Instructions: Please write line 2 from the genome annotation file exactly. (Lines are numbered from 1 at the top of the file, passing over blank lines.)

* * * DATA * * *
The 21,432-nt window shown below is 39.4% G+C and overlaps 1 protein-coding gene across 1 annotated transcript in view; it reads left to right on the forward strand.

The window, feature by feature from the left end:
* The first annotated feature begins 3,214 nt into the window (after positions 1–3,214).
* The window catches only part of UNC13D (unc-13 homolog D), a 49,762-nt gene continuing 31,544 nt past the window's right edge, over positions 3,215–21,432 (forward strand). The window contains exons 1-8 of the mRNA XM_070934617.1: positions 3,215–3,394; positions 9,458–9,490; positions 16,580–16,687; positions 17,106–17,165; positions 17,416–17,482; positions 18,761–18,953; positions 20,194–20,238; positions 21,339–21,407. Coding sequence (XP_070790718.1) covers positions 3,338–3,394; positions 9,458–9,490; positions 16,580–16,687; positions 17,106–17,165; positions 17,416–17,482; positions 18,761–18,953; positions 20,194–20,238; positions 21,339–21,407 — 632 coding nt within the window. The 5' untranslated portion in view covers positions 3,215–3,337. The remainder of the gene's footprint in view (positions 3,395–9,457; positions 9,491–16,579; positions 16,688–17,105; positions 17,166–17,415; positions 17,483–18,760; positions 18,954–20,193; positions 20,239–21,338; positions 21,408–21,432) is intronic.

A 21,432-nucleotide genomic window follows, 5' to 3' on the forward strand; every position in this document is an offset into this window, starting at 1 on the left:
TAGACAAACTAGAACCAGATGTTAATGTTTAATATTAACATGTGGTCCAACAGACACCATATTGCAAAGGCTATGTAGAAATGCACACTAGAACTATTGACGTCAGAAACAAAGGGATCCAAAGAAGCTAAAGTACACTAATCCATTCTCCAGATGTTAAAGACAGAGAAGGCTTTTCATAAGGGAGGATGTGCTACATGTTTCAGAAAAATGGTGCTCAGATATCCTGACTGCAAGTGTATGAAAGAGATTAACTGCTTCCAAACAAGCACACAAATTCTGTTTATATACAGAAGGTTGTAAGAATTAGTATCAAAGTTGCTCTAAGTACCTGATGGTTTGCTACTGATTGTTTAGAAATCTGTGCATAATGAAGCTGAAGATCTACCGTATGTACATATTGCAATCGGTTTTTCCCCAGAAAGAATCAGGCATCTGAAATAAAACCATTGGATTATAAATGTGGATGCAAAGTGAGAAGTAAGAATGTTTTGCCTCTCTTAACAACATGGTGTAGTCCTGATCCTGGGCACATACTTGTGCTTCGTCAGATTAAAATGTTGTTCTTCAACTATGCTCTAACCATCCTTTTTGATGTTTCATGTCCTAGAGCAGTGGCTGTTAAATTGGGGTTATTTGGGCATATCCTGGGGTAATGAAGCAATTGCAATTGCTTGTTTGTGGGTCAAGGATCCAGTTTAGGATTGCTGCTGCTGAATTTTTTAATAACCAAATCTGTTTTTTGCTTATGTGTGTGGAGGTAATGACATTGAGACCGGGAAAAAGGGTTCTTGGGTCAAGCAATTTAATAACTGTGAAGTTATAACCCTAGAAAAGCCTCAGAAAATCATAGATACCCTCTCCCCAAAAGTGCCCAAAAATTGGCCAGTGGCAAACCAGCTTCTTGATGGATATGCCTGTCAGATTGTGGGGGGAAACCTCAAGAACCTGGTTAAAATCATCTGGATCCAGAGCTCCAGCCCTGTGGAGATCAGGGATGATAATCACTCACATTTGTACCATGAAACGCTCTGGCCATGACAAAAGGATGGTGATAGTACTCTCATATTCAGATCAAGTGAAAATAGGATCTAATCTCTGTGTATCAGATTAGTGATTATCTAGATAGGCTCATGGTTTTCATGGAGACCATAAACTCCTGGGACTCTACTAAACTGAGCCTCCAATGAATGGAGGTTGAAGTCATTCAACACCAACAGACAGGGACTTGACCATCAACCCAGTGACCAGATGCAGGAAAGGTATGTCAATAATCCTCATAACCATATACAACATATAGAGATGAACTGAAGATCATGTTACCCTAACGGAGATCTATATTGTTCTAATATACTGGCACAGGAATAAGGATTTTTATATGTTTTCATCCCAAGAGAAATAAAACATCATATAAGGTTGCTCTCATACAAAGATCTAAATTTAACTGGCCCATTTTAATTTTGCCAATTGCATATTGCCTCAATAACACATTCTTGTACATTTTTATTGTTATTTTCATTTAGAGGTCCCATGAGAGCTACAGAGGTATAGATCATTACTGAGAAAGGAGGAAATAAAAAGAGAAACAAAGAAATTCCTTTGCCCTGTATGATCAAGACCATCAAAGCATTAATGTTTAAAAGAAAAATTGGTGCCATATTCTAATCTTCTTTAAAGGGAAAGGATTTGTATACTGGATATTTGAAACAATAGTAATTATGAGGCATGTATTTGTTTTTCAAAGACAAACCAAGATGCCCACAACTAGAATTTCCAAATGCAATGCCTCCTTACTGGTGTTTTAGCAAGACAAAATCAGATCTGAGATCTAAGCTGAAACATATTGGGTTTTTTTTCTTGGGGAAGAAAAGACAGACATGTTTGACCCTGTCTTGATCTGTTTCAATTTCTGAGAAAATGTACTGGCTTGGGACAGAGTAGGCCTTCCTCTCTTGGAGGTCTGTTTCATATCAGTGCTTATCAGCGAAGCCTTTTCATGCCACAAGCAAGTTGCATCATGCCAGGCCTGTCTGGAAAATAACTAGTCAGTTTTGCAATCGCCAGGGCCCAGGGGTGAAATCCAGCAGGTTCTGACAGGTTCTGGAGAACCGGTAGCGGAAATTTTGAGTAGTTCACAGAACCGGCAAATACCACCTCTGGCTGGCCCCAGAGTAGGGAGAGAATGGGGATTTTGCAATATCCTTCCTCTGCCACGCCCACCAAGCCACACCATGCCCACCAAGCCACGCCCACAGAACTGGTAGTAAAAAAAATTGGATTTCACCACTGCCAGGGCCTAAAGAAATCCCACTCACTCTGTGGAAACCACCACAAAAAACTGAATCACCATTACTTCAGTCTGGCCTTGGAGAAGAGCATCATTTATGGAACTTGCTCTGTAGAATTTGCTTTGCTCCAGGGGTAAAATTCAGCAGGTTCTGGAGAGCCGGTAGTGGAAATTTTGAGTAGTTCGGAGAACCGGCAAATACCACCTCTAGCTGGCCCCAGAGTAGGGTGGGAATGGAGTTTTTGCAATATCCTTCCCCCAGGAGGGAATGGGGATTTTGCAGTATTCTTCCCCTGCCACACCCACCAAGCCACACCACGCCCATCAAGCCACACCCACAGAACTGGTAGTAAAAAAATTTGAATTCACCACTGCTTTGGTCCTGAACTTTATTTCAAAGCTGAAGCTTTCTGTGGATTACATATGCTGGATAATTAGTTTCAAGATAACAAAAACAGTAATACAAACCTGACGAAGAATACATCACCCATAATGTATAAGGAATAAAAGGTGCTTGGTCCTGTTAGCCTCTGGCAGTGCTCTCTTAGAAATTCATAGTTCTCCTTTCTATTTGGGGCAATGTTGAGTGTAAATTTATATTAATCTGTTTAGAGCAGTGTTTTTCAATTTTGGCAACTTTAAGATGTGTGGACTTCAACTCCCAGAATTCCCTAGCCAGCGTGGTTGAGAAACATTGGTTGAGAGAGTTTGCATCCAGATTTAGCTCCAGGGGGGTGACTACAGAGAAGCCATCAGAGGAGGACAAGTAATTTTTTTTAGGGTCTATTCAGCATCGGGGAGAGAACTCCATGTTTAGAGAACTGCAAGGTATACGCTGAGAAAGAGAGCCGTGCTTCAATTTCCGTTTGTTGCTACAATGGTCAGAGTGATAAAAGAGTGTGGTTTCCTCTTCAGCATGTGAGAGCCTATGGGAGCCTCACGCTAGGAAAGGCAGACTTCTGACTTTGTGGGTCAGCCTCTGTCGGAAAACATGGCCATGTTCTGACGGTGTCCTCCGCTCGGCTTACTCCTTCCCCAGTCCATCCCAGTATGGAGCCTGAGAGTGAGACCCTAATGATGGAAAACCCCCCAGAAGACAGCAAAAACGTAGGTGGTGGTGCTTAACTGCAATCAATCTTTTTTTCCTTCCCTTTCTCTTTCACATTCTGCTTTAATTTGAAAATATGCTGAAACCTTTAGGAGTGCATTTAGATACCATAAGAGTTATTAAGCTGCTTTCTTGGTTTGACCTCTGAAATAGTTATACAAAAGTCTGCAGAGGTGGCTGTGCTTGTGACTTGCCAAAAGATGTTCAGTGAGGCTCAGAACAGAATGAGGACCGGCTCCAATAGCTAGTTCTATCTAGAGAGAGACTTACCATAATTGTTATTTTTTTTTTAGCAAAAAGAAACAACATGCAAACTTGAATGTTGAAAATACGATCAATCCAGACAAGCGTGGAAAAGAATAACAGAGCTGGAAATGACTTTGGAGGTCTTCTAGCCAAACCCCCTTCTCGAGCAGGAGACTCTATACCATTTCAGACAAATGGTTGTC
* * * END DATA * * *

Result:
The window, feature by feature from the left end: